Divers begin final push to rescue remaining boys, coach in Thailand cave

Emergency workers inside the caves during mission to rescue remaining players and coach from deep inside the flooded Tham Luang complex

Officials have generally waited hours to confirm rescues.

The group were discovered by British divers 10 days later and rescue operations have been accelerated after further monsoon conditions were predicted.

The last five were brought out of the cave on stretchers, one by one over the course of Tuesday, and taken by helicopter to hospital.

Narongsak Osatanakorn, the head of the joint command centre coordinating the operation announced at a press conference on Monday: "We are so happy that today we could rescue another four kids". "It is made of rocket parts & named Wild Boar after kids" soccer team.

The football team named Wild Boars entered the complex cave system after they had entered it on June 23 for the goal of exploration but got stranded after sudden flooding caused by heavy rain blocked the exit.

Also to be brought out on Tuesday were the physician and three Navy SEAL divers who had stayed with the remaining footballers on the Noen Nom Sao ledge where they'd been found stranded.

Families of the first four boys were being kept at a distance because of fears of infection and the boys were initially only allowed to eat a rice-based porridge, authorities said.

All eight boys rescued on the first two days are being treated in an isolation ward in a Chiang Rai hospital.

The boys were exploring the caves on June 23 with their coach when they were trapped inside by heavy seasonal rains, CNN reported.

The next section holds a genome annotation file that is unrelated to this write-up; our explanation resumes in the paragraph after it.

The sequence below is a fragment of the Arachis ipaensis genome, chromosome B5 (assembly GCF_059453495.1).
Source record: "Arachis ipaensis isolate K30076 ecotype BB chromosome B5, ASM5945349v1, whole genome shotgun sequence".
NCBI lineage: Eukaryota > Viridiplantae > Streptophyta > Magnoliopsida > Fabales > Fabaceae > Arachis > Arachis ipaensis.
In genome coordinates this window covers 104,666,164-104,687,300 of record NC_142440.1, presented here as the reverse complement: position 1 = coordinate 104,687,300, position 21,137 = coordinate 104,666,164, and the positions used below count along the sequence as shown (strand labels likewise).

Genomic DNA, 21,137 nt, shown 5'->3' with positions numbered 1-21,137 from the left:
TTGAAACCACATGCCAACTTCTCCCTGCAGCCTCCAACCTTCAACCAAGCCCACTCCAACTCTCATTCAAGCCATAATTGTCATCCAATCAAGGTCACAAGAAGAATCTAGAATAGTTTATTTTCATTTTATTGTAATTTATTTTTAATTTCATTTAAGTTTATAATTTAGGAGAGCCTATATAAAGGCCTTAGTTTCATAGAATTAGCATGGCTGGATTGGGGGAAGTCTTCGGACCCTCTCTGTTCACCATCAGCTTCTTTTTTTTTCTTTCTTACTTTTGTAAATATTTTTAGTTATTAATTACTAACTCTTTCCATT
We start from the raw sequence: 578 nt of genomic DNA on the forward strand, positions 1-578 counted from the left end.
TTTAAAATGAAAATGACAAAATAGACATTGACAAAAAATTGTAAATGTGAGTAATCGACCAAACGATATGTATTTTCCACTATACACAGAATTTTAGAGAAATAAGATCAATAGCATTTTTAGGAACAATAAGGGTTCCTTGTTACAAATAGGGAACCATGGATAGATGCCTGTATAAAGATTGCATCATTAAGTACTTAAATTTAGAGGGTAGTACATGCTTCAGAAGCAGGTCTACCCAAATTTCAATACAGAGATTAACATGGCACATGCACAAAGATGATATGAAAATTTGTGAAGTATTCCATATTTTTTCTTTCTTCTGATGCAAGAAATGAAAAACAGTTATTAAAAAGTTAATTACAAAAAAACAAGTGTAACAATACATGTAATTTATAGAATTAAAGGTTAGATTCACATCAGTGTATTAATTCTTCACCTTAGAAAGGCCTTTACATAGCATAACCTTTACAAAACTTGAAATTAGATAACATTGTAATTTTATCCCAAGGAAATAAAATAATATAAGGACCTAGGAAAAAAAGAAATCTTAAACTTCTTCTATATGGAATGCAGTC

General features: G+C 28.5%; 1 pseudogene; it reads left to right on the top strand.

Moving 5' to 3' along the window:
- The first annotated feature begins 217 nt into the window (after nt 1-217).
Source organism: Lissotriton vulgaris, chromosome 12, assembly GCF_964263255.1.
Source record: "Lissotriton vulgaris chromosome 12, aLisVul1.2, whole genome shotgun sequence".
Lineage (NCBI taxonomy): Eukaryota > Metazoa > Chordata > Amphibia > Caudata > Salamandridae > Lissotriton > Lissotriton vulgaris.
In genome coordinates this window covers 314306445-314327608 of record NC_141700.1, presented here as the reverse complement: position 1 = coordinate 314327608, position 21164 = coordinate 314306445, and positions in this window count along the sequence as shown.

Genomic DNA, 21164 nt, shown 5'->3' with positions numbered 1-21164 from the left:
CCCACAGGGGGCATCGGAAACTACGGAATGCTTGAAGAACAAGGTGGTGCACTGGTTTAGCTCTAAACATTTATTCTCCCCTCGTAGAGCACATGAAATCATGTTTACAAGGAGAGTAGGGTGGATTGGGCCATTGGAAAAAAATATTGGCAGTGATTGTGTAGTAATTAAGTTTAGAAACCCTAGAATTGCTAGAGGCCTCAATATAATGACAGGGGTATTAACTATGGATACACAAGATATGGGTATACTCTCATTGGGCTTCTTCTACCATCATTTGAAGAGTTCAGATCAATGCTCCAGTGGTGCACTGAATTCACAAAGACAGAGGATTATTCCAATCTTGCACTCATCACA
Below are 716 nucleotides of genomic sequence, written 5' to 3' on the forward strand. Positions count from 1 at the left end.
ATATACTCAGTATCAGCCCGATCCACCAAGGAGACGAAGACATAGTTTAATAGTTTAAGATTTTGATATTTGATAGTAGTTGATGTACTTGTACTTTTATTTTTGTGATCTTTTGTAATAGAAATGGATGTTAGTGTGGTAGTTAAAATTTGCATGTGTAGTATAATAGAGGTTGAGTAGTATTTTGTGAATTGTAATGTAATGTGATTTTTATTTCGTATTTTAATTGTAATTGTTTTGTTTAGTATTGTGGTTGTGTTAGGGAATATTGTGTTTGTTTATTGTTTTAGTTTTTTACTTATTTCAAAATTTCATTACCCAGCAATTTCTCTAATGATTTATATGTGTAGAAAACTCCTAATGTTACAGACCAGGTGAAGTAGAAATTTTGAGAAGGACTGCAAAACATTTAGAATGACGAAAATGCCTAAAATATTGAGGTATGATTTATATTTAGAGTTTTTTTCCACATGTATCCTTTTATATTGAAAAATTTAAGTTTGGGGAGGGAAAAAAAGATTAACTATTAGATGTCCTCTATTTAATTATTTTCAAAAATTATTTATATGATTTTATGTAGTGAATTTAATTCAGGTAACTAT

The first eight boys rescued are in good mental and physical health and are asking for chocolate, officials said Tuesday, although two were on antibiotics after being tested for pneumonia.

Another four were rescued on Monday and the last four boys and the coach were brought out on Tuesday, prompting rounds of spontaneous applause as ambulances and helicopters passed.

He said they would need to keep at least two metres away for their boys for at least 48 hours, until "we are sure there is no infection, then they can visit them normally".

The second group freed on Monday were aged 12 to 14.

Four of the boys were rescued on Sunday in a unsafe operation involving them diving underwater and making a 2-mile journey.

He also tweeted videos of the sub being tested in a swimming pool in California with simulated narrow passages like the cave.

Each of the rescued boys has been guided through the dark winding cave by two pairs of divers.

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